...or Football Nostalgia to use their proper name, are another fine purveyor of well-chosen imagery from football's rich past, covering great football shirts, crowd shots, well-known players and top matches throughout its archive.

9. @MaradonaPICS
Observe the life and times of arguably the greatest player that ever lived through this wide-ranging selection of photographs featuring Diego Maradona. On and off the field, there's plenty to wonder at and enjoy...

10. @PeleOutOfContxt
If, however, you like your legends ever-so-slightly ridiculed, you'll appreciate this Twitter feed that shows Pele in a variety of real-life scenarios. A nice combination of gentle humour and great pictures.

11. @TrueColoursKits
If you love talking about great football kit designs from the past, you need to follow the illustrator supreme, John Devlin! With links to his latest work on the True Colours website plus great insights into football kit production, John's your man for engaging chat on everything from Adidas to Xara...

12. @GoalPostBooks
Better known as 'Victorian Football', this is a splendid source for articles about Vintage Era soccer. Taken from the book 'The Victorian Football Miscellany' and its partnering website, you won't fail to be drawn into a world of football full of stories both captivating and illuminating.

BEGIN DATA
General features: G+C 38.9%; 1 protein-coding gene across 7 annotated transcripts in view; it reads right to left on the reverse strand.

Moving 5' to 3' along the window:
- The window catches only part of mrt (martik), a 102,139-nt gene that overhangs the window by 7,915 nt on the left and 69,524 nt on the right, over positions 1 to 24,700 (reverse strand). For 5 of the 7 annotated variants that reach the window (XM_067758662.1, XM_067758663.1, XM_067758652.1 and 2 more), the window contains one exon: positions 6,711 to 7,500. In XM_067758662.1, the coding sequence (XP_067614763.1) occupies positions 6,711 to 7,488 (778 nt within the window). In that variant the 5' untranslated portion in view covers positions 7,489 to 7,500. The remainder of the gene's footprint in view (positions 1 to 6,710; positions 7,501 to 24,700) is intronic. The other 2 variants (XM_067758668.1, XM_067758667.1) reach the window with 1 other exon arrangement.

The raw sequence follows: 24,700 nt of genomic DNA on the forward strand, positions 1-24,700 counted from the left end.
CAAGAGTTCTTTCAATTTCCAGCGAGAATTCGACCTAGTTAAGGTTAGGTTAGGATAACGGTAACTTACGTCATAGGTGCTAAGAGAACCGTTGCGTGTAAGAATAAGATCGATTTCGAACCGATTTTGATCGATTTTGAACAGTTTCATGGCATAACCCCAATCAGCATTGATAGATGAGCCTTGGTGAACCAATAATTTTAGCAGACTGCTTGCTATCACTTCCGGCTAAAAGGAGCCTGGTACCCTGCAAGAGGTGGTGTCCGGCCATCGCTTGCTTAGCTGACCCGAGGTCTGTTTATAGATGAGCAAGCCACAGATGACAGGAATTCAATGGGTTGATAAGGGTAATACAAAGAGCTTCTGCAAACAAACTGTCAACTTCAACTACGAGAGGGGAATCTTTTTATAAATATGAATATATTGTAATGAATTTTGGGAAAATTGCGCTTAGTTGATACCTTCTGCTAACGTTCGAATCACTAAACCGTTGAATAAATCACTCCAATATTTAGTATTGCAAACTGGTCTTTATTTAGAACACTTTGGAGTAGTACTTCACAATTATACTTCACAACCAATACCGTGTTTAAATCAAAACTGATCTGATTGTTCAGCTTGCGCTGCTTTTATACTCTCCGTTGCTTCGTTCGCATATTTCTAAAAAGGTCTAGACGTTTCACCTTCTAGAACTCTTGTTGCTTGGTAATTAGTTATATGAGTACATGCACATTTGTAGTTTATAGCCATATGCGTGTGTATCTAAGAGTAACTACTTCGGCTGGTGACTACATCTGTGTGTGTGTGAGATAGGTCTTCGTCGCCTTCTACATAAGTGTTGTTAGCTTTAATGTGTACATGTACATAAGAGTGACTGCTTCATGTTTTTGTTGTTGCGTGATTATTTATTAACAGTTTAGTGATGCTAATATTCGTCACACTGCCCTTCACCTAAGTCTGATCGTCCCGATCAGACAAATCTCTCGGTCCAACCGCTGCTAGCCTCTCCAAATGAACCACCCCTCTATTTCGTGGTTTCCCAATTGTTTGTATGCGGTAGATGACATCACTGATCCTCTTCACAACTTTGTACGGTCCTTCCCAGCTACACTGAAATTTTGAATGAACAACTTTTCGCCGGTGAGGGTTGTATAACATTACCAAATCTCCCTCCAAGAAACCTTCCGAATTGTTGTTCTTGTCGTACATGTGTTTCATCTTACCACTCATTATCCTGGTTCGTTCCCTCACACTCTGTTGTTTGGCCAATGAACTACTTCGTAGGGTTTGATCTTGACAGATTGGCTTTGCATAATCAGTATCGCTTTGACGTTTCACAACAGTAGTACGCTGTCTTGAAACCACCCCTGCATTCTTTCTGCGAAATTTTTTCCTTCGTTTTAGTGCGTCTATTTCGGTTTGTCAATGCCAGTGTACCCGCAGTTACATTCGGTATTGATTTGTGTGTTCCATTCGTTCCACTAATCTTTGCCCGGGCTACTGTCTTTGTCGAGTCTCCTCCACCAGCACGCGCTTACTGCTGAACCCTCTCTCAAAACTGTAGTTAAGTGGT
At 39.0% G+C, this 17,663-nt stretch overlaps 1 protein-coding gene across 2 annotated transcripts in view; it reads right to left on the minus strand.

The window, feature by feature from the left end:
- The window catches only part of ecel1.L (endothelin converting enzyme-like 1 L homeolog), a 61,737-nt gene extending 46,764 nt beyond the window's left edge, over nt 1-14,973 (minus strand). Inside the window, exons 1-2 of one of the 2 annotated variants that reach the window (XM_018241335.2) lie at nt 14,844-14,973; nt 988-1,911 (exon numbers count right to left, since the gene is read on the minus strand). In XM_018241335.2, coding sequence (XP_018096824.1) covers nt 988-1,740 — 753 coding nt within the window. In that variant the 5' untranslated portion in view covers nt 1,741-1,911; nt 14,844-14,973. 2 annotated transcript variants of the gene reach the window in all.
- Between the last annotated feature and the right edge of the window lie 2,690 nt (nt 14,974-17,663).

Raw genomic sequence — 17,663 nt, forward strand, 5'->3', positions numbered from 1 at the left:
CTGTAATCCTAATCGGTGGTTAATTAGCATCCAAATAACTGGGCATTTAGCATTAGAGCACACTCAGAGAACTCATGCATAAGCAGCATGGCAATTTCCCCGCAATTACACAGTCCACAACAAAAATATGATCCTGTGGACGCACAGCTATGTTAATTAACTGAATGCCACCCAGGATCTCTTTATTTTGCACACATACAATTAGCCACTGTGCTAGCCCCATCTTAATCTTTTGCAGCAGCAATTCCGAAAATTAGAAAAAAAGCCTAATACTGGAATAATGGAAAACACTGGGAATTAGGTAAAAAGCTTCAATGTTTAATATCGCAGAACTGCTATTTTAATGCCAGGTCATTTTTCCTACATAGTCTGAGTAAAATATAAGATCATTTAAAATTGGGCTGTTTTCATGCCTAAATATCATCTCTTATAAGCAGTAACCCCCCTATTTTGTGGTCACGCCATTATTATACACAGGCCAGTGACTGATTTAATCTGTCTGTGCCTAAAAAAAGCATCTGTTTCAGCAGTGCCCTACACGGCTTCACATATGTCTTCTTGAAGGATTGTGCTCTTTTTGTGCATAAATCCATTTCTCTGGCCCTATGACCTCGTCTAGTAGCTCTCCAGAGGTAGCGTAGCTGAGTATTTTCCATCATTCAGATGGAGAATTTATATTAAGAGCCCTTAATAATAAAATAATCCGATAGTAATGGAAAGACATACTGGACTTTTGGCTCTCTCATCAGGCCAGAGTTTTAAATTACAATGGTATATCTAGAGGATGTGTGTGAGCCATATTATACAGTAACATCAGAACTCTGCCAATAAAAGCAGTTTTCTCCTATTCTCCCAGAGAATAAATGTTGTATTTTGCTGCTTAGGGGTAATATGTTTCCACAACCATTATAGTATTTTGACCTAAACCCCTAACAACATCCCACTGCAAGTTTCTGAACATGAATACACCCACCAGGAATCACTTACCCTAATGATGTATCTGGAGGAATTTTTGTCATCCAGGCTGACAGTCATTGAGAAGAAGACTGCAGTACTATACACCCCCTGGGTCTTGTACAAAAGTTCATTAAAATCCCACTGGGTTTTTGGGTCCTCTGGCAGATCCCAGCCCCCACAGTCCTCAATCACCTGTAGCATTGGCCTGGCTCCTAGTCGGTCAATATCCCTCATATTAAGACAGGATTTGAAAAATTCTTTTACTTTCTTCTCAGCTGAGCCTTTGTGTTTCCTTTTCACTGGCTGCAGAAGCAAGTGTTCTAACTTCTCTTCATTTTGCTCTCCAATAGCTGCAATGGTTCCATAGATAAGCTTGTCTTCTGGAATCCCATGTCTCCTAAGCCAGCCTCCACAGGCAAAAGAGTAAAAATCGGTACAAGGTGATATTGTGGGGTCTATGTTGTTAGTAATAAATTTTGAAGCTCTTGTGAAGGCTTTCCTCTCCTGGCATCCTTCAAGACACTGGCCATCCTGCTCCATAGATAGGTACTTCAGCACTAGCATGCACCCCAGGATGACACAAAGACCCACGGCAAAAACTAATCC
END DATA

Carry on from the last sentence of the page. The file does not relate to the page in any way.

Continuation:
13. @RetroPunishment
All the fun and humour of football nostalgia distilled into sublime videos and delightfully funny tweets. Retrospective Punishment is the perfect antidote to modern-day football and all its deplorable drivel.

14. @AdmiralSportsUK
Think 'classic football kits' and the name Admiral is sure to quickly follow. Now you can recall all those great designs worn by teams in the UK and across the world by following Admiral Sportswear themselves. With lots of great photos to feast your eyes on, you'll be glad you did.

15. @Football_Hist
Football & History - the perfect combination, amply proven on this Twitter account filled with random memories of all kinds. From newspaper cuttings to videos, cartoons to player photos, this plundering of the past is well worth a follow.

16. @ColdWarFoot
Being niche is never a bad thing, and that's proven unequivocally here as the spotlight is turned on retro football from behind the Iron Curtain. Something a bit different, but a worthwhile addition to Twitter's band of football nostalgia followers.

17. @MueFootballHist
If you've ever wanted to watch some great retro football on YouTube but needed some inspiration on where to start, look no further than Library of Football on Twitter. There's a regular supply of links to great games and heaps of stuff you didn't even know was online - a wonderful resource.

18. @HistoricalKits
Follow the efforts of Dave and Matt as they strive for the specific detail that goes into the illustrations on their excellent website, As if you needed an excuse to pore over vintage photos stretching back to the early 1900's...